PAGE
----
Endemic Animals of Mexico








Black Jackrabbit
Black Jackrabbit
The Black jackrabbit is a hare native to Mexico. The only known location of this species is in the Gulf of California on Espiritu Santo Island. These hares are mainly glossy black with a fine dark cinnamon grizzling on their backs, with their underside being predominantly dark cinnamon. They have heavily padded soles to their feet. Black jackrabbit females are typically larger than males, like other hares.
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Black Jackrabbit
Vaquita
Vaquita
Vaquitas are record-holders among all cetaceans. Thus, these animals are the smallest cetaceans, meanwhile being the smallest porpoises; they have the smallest range; and finally, Vaquitas are the most critically endangered cetacean species in the world. ‘Vaquita’ is a Spanish word meaning "little cow". The scientific name of this animal means “porpoise of the gulf”, as this cetacean is endemic to Mexico. Vaquitas are a quite recently discovered species ...
: they were first identified in 1958 based on skulls and were first observed in 1985.
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Vaquita
Cozumel Raccoon
Cozumel Raccoon
The Cozumel raccoon is a critically endangered species native to Cozumel Island. Their fur over the upper body is buff-grey ticked with occasional black hairs. The underparts and legs are pale buff in color. The top of the head lacks the buff tinge of the rest of the body and has a grizzled grey coloration, contrasting with the white fur of the muzzle and chin, and with the black "mask" pattern around the eyes. A line of brownish-grey fur runs ...
down the middle of the snout, joining the "mask" patterns on either side. The tail is yellowish, with six or seven black or brown rings that become fainter on the underside. In males, the scruff of the neck has a patch of relatively bright, orange fur.
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Cozumel Raccoon
Blue-Crowned Motmot
Blue-Crowned Motmot
The Blue-crowned motmot is a colorful bird found in eastern Mexico. It has a black eyemask, blue crown atop its head, green wings and long tail feathers. This bird is very easy to recognize by its long, bright blue racquet-shaped tail feathers which it swings from side to side when it is disturbed. Both the male and female have similar plumage, however, the female is usually slightly smaller in size.
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Blue-Crowned Motmot
Volcano Rabbit
Volcano Rabbit
The Volcano rabbit is a small endangered rabbit that lives in the mountains of Mexico. It is the world's second-smallest rabbit, second only to the pygmy rabbit. It has small rounded ears, short legs, and short, thick fur that ranges in color from brown to black.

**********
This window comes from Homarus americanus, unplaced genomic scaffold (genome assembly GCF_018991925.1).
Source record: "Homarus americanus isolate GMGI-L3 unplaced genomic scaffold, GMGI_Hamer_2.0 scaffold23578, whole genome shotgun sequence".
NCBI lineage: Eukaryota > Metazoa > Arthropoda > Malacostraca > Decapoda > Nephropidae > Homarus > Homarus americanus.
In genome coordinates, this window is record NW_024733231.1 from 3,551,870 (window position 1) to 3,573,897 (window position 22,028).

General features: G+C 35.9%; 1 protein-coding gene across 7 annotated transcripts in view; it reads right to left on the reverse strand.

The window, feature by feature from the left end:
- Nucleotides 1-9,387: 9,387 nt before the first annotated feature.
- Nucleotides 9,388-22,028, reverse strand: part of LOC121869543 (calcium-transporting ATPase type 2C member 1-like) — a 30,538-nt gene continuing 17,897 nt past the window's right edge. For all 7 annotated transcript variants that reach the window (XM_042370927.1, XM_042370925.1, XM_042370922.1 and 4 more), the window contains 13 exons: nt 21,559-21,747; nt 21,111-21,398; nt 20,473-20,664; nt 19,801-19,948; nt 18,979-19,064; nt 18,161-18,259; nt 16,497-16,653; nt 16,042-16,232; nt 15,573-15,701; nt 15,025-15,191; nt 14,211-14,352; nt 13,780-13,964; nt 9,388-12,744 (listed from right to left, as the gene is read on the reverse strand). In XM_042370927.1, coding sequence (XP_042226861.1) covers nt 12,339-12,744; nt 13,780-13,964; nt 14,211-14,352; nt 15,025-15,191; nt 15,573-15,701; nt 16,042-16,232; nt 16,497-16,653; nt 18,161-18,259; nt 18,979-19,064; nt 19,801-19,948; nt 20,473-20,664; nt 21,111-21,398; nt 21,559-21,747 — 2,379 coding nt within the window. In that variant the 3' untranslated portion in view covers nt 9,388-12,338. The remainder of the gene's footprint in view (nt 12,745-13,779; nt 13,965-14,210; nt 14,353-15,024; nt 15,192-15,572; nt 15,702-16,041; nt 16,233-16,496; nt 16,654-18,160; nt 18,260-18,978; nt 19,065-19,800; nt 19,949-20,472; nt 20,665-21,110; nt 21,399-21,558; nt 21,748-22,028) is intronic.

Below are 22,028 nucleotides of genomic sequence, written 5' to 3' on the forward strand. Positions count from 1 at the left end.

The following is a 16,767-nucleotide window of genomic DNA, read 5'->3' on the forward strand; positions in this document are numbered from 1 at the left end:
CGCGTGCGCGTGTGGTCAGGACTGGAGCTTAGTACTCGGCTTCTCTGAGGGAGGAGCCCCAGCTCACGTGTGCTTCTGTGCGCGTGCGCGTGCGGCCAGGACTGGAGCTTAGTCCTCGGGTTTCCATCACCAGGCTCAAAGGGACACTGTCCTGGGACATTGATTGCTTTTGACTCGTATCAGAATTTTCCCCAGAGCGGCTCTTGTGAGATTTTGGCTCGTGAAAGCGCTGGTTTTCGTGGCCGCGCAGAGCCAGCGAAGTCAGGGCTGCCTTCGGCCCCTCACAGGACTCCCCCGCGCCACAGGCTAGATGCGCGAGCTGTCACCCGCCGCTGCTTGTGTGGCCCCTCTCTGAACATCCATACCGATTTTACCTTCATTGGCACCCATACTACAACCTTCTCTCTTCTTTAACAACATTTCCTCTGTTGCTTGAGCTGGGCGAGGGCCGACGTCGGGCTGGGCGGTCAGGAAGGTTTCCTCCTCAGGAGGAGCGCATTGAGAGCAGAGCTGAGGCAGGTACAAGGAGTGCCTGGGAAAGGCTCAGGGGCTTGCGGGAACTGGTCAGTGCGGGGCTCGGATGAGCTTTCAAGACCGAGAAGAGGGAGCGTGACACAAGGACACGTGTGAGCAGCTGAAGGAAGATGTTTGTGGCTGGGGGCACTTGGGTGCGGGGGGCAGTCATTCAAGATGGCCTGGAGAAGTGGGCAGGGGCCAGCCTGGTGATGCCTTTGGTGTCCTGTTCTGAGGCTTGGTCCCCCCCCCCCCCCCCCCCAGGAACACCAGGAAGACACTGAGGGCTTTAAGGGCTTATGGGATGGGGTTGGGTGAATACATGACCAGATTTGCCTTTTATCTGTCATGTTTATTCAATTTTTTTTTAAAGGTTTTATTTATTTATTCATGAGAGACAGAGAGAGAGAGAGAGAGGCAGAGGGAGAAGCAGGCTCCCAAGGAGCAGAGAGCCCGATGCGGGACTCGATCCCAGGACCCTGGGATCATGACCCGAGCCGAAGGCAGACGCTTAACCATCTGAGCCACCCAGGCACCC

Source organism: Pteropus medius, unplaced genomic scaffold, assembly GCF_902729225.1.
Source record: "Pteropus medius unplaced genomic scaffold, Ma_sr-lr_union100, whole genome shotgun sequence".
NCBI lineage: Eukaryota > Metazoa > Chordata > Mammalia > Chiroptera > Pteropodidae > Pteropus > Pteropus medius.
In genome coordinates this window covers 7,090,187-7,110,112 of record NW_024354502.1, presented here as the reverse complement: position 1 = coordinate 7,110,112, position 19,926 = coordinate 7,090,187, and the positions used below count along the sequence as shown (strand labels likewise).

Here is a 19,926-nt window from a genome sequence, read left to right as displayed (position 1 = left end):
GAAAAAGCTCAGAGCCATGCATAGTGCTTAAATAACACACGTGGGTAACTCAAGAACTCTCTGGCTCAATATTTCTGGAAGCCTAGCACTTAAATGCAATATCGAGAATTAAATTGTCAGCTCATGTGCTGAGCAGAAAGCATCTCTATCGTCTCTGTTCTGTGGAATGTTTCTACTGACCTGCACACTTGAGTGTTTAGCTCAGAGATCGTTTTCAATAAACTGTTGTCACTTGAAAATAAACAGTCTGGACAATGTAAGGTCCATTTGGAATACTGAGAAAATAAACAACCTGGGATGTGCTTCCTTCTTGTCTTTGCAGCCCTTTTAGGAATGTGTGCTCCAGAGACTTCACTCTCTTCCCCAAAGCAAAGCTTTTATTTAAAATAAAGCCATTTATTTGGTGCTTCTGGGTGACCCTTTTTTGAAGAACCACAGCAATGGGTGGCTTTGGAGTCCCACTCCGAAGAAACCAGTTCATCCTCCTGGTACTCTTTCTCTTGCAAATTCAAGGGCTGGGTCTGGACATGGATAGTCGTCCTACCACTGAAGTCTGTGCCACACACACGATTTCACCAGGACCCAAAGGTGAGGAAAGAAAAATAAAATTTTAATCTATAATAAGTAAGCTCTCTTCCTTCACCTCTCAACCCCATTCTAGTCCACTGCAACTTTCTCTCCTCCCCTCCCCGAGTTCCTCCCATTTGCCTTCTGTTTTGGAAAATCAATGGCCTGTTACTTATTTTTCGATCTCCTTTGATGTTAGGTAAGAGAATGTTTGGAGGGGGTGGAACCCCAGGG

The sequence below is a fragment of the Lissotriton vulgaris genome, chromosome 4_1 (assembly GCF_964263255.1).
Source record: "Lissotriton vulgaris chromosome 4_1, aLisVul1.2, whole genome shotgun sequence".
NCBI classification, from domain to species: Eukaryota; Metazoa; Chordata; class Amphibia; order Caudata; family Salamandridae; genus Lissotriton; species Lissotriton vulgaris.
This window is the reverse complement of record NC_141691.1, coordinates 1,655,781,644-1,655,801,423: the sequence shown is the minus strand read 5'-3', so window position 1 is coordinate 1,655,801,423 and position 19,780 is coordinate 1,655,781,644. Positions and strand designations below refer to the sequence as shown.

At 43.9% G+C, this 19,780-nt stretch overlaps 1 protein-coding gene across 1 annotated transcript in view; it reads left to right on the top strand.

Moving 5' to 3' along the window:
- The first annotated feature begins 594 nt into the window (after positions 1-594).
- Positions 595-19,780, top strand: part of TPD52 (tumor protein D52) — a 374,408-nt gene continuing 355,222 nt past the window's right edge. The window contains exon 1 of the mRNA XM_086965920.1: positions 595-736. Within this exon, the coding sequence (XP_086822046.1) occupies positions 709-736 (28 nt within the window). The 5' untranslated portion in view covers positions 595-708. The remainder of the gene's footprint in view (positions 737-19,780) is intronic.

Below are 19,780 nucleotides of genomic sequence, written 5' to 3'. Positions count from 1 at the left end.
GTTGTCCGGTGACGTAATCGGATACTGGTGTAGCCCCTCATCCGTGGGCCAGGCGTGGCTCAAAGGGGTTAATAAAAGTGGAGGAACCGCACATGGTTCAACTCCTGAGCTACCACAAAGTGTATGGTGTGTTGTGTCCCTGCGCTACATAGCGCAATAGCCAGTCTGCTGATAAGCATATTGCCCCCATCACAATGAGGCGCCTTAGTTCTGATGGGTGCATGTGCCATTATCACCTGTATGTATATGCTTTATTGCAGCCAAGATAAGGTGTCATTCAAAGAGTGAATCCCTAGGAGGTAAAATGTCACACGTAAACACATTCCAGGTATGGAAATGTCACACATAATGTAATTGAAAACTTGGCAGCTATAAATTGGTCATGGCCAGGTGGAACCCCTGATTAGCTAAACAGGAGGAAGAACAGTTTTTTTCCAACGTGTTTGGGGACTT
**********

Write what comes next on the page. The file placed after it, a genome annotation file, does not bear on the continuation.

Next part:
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Volcano Rabbit
Axolotl
Axolotl
The axolotl, Ambystoma mexicanum, is a paedomorphic salamander related to the tiger salamander. The species was originally found in several lakes, such as Lake Xochimilco underlying Mexico City. Axolotls are unusual among amphibians in that they reach adulthood without undergoing metamorphosis. Instead of taking to the land, adults remain aquatic and gilled. Axolotls should not be confused with the larval stage of closely related tiger ...
salamander species, which are widespread in much of North America and occasionally become paedomorphic. Neither should they be confused with mudpuppies, fully aquatic salamanders from a different family that are not closely related to the axolotl but bear a superficial resemblance. As of 2020, wild axolotls were near extinction due to urbanization in Mexico City and consequent water pollution, as well as the introduction of invasive species such as tilapia and perch. They are listed as critically endangered in the wild, with a decreasing population of around 50 to 1000 adult individuals, by the International Union for Conservation of Nature and Natural Resources and as an endangered species by the IUCN's CITES treaty. Axolotls are used extensively in scientific research due to their ability to regenerate limbs, gills and parts of their eyes and brains. Axolotls were also sold as food in Mexican markets and were a staple in the Aztec diet.
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Axolotl
Mexican agouti
Mexican agouti
The Mexican agouti is a species of rodent in the family Dasyproctidae. It is native to Mexico, and has been introduced to Cuba. It is rated Critically Endangered on the IUCN's red list.
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Mexican agouti
Black-throated magpie-jay
Black-throated magpie-jay
The black-throated magpie-jay is a strikingly long-tailed magpie-jay of northwestern Mexico.
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Black-throated magpie-jay
Red-crowned amazon
Red-crowned amazon